test.cpp:4:24: error: expected '>'
   bool value = test<1, N>::value;
                      ^
3 errors generated.

Am I missing something (or is it already known)?

Clang is parsing this as:

bool value = (test < 1), N > ::value;

The first error is because it thinks you're declaring "bool N", the second because "> ::value" isn't a valid initializer for "bool N", and the third because "test < 1" isn't a complete template reference.

I can't be sure whether this is correct, and clearly we could have better recovery, but it explains what's going on here. I think it's due to the fact that we don't know if "test" is a template until after it's been parsed—it could be an integer that we're trying to compare against 1.

Ugh.  I *think* this just a bug and doesn't rise to the level of a standards defect.  I did a cursory check and couldn't find an existing defect.

The lookup rules for non-static data member initializers are equivalent to the rules for being in a member function, i.e. lookup is delayed until the class is complete.  However, collecting tokens and delaying their parsing is an unambiguous process for member functions, because a member function body can be assumed to have balanced delimiters.  That is at least not obviously true for non-static data member initializers, because < and > may or may not be delimiters depending on whether what came before them was a template-id, and we can't decide whether something was a template-id without parsing.

So what's apparently currently happening is that we're just collecting tokens until we get to a semicolon or comma (but skipping over balanced parens, brackets, and braces) and then treating that all as a delayed initializer.

Now, I don't know that there's a formal ambiguity here, because a template-argument has to be a constant-expression, and a constant-expression is just a semantically-constrained conditional-expression, which does not include the assignment operator.  So, for example, this:
  bool a = test<1, b=2>::value;
cannot be parsed as this:
  bool a = test<1, (b=2)>::value;
because that's not a grammatically valid template argument.  (It is with parens, but then it's almost certainly a *semantically* invalid template argument, unless somebody's got a constexpr assignment operator...)

So I think we might be able to tweak our current rule so that we only cut off after a comma if what follows looks like a declarator followed by '='.

Just for the record, we'd still have a problem with this case, yes?

bool comparison = test<1, *ptr;

Ah, right, we'd need to cut off after a comma if what follows looks like a declarator followed by '=', or a semicolon, or a comma that we can cut off after.

bool templated = test<1, *ptr>::value;

This can't possibly be a declaration of 'ptr'; it should be parsed as a single initializer.

John.

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Re: Bug in template parsing?

Jordan Rose

On Mar 8, 2013, at 11:41 , John McCall <[hidden email]> wrote:

On Mar 8, 2013, at 11:38 AM, Jordan Rose <[hidden email]> wrote:
On Mar 8, 2013, at 11:36 , John McCall <[hidden email]> wrote:
On Mar 8, 2013, at 9:08 AM, Jordan Rose <[hidden email]> wrote:
On Mar 8, 2013, at 3:41 , Nicola Gigante <[hidden email]> wrote:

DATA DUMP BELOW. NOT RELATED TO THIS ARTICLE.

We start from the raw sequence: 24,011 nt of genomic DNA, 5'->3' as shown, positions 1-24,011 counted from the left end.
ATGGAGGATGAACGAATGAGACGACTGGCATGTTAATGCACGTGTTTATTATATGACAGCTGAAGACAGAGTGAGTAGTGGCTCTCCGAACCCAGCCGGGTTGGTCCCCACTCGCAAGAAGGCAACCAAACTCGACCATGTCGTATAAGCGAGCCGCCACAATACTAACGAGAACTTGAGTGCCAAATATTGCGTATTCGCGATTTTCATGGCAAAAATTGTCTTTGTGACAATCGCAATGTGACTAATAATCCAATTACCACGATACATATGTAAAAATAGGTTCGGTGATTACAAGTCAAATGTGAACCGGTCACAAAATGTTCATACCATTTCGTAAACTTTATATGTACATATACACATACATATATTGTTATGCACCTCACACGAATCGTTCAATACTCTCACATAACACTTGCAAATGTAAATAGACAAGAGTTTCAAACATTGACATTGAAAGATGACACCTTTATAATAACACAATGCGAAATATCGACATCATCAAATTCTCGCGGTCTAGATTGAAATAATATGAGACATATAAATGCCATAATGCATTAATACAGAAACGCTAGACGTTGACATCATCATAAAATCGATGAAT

Hello.

I'm not sure why this piece of code doesn't compile, but I suspect a bug.
This happens with the clang trunk (r176686) (C++11 mode)

The compilation succeeds if value is made const static OR if I put parenthesis around test<1, N>::value.

template<int I, int N>
struct test
{
   bool value = test<1, N>::value;
};

template<int N>
struct test<1, N>
{
   static const bool value = true;
};

$ ./llvm/build/bin/clang++ -std=c++11 -fsyntax-only test.cpp
test.cpp:4:26: error: declaration of 'N' shadows template parameter
   bool value = test<1, N>::value;
                        ^
test.cpp:1:21: note: template parameter is declared here
template<int I, int N>
                   ^
test.cpp:4:27: error: expected ';' at end of declaration list
   bool value = test<1, N>::value;
                         ^
                         ;
test.cpp:4:24: error: expected '>'
   bool value = test<1, N>::value;
                      ^
3 errors generated.

Am I missing something (or is it already known)?

Clang is parsing this as:

bool value = (test < 1), N > ::value;

The first error is because it thinks you're declaring "bool N", the second because "> ::value" isn't a valid initializer for "bool N", and the third because "test < 1" isn't a complete template reference.

I can't be sure whether this is correct, and clearly we could have better recovery, but it explains what's going on here. I think it's due to the fact that we don't know if "test" is a template until after it's been parsed—it could be an integer that we're trying to compare against 1.

Ugh.  I *think* this just a bug and doesn't rise to the level of a standards defect.  I did a cursory check and couldn't find an existing defect.

The lookup rules for non-static data member initializers are equivalent to the rules for being in a member function, i.e. lookup is delayed until the class is complete.  However, collecting tokens and delaying their parsing is an unambiguous process for member functions, because a member function body can be assumed to have balanced delimiters.  That is at least not obviously true for non-static data member initializers, because < and > may or may not be delimiters depending on whether what came before them was a template-id, and we can't decide whether something was a template-id without parsing.